Jennifer Leedy at The Ford Foundation
Jennifer Leedy at The Ford Foundation on the SIA Career Exposure Trip in New York. Credit: Provided

“Jenn’s hard work in getting her degree while working full time is a testament to her commitment to furthering her education and the opportunities available at Penn State. She highlights the myriad interests that one can pursue in our program and its flexibility. It’s great for others to see that returning to school is always an option,” said Dr. Elizabeth Ransom, SIA interim director and associate professor.

While the SIA program is typically two years for full-time students, Leedy is taking three to balance her degree with her job, with an expected graduation date in spring 2025. She coordinated with her academic adviser to create a personalized academic plan. “Three years may be too fast for some folks, and it may be too slow for others. Talk to academic advisers and professors to figure out a plan that is best for you.” She added, “If you need to revise the plan, then you can revisit it and work it out.”

Leedy notes that finding the balance between her education and her job requires her to be strict with time management. She said, “I usually work eight hours a day, sometimes more. I use my free time to get ahead in classes, whether it’s reading or starting the next assignment.”

She relies on her strong organizational skills to stay disciplined and her communication skills so her team and her professors know if she has an upcoming conflict in her schedule.

When most Penn State staff are taking their lunch hour, Leedy will head to the Katz Building for class, which lasts for typically 75 minutes. She comes in early or stays late at her job to make up the 15-minute difference. “Everybody has been flexible and patient,” she said of her work supervisors and professors.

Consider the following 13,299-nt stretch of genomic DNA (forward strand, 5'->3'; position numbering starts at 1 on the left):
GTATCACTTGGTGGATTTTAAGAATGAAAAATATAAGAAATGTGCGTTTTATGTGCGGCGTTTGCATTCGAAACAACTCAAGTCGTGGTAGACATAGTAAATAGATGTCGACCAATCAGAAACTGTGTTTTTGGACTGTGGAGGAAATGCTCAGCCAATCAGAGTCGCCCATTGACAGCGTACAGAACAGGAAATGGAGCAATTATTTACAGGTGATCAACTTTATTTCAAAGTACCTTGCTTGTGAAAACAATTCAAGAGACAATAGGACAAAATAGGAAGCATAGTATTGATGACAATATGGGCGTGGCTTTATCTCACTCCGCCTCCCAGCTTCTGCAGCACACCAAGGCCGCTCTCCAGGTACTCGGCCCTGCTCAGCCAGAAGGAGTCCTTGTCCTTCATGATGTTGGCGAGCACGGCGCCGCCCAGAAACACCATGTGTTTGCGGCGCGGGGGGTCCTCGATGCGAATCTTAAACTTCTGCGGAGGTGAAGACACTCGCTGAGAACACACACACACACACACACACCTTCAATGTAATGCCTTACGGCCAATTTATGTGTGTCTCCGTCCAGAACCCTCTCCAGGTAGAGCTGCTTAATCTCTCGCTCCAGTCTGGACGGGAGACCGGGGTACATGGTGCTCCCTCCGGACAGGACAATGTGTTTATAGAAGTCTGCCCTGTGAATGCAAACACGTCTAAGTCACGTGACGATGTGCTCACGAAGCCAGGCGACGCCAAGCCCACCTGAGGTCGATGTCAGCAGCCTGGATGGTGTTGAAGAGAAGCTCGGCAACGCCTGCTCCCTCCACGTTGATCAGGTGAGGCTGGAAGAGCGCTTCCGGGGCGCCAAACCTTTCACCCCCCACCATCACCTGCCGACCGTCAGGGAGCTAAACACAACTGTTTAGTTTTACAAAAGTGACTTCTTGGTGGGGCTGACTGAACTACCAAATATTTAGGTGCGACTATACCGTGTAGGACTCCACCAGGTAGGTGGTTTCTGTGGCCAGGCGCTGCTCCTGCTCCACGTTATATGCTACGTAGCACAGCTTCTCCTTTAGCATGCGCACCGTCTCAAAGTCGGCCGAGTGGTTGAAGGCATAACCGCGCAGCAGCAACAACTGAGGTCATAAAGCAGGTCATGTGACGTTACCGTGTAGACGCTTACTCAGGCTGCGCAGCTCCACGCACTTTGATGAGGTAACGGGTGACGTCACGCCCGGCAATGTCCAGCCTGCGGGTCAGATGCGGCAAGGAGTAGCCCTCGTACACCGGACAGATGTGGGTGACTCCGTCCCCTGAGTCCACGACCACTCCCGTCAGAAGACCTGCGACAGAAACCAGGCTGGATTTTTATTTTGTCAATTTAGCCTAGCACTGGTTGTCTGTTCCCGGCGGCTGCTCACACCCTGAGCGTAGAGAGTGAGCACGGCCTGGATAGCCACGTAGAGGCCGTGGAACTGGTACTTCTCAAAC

Leedy talked about an experience the previous year where she had to take a one-week work trip to D.C. and Baltimore. She explained the commitment to her professors before the semester started and was able to catch up on class by watching the lecture recordings. In a situation where she needed to study for an exam, she took vacation time off from work so she could have extra study time.

After she completes her degree, Leedy’s future career considerations revolve around two questions: ‘What does the work look like and where am I needed?’ Her goal is not attached to working in a specific job or place. Instead, it is centered around the people she will be working with and how the work will empower others. She added, “I want to be able to help somebody or create opportunities for those around me.”

Leedy also wishes to encourage those who are considering going back to school. “I’m hoping people learn to believe in themselves. It’s important to be positive and supportive. If I can do it, you can do it. You know your life better than anyone else. Self-improvement and self-evaluation are important aspects of life, in general. I think it’s important to acknowledge that life gets messy, and sometimes that inhibits you from access to education; but just because that happens in your early 20s, doesn’t mean you can’t revisit that as you get older. It takes time, patience, and perseverance.

“When you find the program that speaks to you, you’ll just know. For me, when I found SIA and read up on it, I said ‘This is it. I just knew. I knew this is the program I want to get into.’ It’s definitely challenging; but if it’s something you want to do for yourself, then you should go for it,” Leedy advised.